This particular scenario happened before my very eyes at a luxury hotel in Hawai’i. I can assure you that the same scenario plays out every day in every context imaginable, certainly where Japanese international travelers are concerned. The chart below shows my analysis of the culture gaps below the surface.

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Cross-Cultural Broken Promises: One Man’s Reason is Another Man’s Excuse

no-excuses.jpgJapanese often complain that when promises are broken, Americans “make excuses.” Many Americans, on the other hand, believe that when one breaks a promise, an explanation is warranted. In an effort to better understand this gap in thinking, I once asked a Japanese client what the difference was between a “reason” and an “excuse.” His answer was both funny and incisive: “If the Japanese person agrees with your explanation, then it’s a ‘reason’; if not, it’s an ‘excuse.'” It is worth noting here that the most formal Japanese apology, “Moshiwake gozaimasen,” literally means “There is no excuse,” which in essence forbids the offending party from even thinking about making an excuse.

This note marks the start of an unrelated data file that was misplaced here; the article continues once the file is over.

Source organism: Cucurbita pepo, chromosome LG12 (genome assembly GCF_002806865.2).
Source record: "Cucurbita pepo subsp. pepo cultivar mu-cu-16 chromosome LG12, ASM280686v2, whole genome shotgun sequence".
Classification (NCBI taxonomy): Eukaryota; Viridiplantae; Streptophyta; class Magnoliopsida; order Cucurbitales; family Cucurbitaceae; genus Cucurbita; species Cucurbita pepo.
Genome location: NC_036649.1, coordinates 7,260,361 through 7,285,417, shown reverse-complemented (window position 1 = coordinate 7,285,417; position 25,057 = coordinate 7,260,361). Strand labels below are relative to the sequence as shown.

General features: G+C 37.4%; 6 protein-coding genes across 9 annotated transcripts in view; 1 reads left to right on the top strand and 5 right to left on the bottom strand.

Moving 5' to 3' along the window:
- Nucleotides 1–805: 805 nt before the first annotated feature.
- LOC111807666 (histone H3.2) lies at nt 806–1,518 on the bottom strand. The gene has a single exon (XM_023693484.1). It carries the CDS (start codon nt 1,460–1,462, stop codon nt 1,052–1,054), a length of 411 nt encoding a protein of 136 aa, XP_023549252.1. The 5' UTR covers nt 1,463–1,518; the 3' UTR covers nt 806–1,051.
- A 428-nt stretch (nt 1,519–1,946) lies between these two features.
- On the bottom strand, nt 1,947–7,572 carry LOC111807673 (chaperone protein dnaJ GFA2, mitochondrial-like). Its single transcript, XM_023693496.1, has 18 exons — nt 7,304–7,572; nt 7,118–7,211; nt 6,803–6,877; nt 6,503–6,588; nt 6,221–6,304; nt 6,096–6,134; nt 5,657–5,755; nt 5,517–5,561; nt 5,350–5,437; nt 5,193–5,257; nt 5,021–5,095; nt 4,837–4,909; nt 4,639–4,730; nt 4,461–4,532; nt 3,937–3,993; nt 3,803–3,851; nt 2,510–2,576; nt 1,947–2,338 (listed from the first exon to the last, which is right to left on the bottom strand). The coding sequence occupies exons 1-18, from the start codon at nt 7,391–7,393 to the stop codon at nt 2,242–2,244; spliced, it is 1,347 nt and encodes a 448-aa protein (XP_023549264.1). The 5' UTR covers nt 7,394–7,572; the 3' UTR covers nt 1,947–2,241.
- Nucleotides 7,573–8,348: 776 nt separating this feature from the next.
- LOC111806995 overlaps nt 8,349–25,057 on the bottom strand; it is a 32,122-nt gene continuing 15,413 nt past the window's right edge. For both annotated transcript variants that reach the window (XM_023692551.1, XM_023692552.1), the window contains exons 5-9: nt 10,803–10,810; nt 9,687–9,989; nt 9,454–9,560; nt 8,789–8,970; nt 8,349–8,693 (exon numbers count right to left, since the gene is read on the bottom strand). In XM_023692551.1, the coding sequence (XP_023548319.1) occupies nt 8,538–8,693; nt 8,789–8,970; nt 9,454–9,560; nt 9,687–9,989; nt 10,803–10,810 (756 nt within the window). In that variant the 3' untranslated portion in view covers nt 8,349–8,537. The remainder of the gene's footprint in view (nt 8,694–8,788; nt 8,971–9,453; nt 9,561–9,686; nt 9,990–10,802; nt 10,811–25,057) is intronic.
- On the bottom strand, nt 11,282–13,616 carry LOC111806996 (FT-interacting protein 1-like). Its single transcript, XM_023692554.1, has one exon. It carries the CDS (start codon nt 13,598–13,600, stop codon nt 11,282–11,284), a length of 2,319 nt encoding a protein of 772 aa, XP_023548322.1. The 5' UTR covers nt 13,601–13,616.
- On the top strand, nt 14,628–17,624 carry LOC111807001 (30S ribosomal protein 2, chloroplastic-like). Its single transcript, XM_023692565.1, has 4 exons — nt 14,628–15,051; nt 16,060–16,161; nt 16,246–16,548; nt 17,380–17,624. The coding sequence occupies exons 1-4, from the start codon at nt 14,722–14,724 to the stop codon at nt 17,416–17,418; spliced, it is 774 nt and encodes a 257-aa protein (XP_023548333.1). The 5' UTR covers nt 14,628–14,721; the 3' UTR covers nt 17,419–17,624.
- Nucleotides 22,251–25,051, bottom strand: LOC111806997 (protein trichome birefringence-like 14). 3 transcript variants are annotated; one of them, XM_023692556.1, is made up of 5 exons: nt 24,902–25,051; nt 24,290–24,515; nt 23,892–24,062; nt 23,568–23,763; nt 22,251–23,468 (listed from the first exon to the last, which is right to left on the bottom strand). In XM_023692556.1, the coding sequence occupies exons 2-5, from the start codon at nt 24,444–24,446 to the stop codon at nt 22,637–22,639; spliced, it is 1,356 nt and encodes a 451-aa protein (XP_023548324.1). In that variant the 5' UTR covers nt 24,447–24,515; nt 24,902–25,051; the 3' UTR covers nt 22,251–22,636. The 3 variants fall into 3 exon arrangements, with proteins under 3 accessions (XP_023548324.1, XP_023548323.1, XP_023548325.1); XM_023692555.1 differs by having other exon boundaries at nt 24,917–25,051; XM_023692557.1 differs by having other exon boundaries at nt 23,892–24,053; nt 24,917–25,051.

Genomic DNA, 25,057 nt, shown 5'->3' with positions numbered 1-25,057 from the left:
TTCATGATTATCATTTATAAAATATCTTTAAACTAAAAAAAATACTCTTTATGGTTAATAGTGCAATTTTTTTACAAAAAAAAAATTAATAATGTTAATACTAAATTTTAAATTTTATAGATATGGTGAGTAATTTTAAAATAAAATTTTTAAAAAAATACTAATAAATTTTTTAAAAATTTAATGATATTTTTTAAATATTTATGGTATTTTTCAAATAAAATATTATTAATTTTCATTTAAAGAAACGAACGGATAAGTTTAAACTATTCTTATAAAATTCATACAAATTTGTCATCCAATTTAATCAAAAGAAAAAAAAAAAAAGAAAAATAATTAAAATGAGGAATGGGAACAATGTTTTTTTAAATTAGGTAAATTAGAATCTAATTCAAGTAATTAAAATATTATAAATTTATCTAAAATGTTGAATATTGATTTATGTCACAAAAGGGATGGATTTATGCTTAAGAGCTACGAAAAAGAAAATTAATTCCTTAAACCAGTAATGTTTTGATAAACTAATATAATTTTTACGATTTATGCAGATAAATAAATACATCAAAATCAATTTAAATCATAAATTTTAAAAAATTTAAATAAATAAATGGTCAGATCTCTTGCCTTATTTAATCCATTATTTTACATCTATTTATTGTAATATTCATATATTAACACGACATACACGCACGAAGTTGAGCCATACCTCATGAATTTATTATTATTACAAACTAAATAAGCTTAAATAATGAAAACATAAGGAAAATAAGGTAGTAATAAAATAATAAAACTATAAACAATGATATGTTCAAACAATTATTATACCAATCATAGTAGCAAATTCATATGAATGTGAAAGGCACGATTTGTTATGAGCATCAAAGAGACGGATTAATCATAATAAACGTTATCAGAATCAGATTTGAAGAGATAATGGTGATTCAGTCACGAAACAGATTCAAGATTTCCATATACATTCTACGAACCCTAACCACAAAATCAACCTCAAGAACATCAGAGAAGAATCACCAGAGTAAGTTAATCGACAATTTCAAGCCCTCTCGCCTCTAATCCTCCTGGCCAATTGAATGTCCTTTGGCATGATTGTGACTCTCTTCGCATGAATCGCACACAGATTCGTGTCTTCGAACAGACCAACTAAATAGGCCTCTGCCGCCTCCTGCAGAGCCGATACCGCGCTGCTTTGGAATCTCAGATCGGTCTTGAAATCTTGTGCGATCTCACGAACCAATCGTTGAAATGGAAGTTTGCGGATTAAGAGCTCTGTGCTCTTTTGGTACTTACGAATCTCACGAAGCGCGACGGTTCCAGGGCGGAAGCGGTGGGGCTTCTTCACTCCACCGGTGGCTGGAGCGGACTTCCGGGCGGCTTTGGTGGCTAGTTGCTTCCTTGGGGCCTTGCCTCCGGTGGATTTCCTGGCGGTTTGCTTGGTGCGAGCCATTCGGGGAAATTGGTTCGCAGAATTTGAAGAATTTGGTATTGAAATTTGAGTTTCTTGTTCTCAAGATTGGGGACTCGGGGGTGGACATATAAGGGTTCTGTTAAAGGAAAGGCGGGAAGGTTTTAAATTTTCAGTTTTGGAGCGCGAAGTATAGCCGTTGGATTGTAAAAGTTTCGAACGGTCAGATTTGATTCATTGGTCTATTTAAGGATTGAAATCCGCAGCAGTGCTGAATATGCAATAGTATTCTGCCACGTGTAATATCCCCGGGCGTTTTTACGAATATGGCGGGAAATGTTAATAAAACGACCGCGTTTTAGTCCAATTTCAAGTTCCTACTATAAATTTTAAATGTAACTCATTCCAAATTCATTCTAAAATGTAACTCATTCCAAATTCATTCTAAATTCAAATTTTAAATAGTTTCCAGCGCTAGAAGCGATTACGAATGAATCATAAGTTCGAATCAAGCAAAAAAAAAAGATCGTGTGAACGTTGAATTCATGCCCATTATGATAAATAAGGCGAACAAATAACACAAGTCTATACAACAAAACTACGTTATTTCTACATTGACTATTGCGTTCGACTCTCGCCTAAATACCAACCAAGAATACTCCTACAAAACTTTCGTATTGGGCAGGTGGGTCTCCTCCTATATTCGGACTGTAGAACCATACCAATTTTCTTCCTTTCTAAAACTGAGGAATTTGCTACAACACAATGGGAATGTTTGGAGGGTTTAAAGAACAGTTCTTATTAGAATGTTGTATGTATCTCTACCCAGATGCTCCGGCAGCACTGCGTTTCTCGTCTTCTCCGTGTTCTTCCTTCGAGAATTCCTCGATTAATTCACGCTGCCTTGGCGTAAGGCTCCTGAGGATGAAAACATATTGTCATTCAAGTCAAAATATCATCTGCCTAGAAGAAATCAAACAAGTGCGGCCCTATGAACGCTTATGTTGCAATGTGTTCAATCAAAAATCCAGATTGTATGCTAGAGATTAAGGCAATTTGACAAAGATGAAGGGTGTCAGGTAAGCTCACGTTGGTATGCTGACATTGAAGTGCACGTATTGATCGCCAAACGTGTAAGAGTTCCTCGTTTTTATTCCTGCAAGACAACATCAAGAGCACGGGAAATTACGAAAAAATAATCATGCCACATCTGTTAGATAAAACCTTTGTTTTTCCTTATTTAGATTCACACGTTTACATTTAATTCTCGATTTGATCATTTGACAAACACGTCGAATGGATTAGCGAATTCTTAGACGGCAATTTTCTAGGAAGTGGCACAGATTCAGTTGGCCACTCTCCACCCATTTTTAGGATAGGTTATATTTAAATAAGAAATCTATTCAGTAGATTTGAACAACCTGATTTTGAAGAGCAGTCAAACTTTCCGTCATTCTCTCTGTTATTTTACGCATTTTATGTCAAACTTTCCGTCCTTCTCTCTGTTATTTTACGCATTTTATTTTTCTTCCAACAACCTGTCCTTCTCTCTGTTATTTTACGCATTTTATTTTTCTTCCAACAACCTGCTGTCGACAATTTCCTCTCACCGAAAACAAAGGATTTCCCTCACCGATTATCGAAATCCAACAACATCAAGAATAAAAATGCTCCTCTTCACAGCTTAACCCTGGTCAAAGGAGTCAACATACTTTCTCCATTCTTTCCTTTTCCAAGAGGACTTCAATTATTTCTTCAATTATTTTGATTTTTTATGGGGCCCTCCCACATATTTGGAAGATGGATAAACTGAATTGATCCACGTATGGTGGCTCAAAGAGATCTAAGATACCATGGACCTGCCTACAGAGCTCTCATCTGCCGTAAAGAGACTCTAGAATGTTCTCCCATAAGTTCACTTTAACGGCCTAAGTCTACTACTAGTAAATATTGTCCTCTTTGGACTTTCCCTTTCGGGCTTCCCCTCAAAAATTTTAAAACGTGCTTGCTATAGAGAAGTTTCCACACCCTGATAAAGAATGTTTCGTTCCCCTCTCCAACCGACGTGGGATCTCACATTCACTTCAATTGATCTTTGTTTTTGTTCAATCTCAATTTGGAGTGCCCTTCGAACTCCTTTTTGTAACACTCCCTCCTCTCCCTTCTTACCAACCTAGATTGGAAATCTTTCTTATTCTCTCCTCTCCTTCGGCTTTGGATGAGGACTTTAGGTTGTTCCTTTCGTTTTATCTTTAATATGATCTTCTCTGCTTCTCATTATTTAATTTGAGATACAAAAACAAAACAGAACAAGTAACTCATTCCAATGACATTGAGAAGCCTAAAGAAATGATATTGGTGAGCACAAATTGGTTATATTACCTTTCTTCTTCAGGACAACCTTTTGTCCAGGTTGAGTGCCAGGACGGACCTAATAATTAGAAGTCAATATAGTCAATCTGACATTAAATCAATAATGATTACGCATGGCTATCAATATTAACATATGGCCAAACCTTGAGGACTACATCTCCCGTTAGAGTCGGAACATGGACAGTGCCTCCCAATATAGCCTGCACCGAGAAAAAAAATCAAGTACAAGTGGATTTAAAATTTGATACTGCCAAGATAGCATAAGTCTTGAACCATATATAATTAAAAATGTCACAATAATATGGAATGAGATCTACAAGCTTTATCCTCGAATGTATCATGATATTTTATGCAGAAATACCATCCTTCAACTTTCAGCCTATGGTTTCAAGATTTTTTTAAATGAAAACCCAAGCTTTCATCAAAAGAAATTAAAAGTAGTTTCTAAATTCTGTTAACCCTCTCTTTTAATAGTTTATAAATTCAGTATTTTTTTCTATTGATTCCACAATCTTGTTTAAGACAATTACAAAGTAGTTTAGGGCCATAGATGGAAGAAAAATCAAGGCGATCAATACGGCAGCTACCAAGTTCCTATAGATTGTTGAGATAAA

Today’s anecdote is based on a true story that illustrates, in concrete terms, how one man’s reason can be another man’s excuse.

About ten years ago, my wife and I flew to Honolulu from our home on the Big Island of Hawaii to meet up with friends from Japan. We rendezvoused for lunch at a restaurant in Waikiki then accompanied them to their hotel to check in. Our plan was to get them settled in their room before venturing out to enjoy the sites and sounds of the island.

When we arrived at the hotel, the lobby was packed wall-to-wall with people. A long line was queued up in front of the check-in counter with just one clerk on duty. We found a place to wait with our friend’s wife while her husband got in line to check in.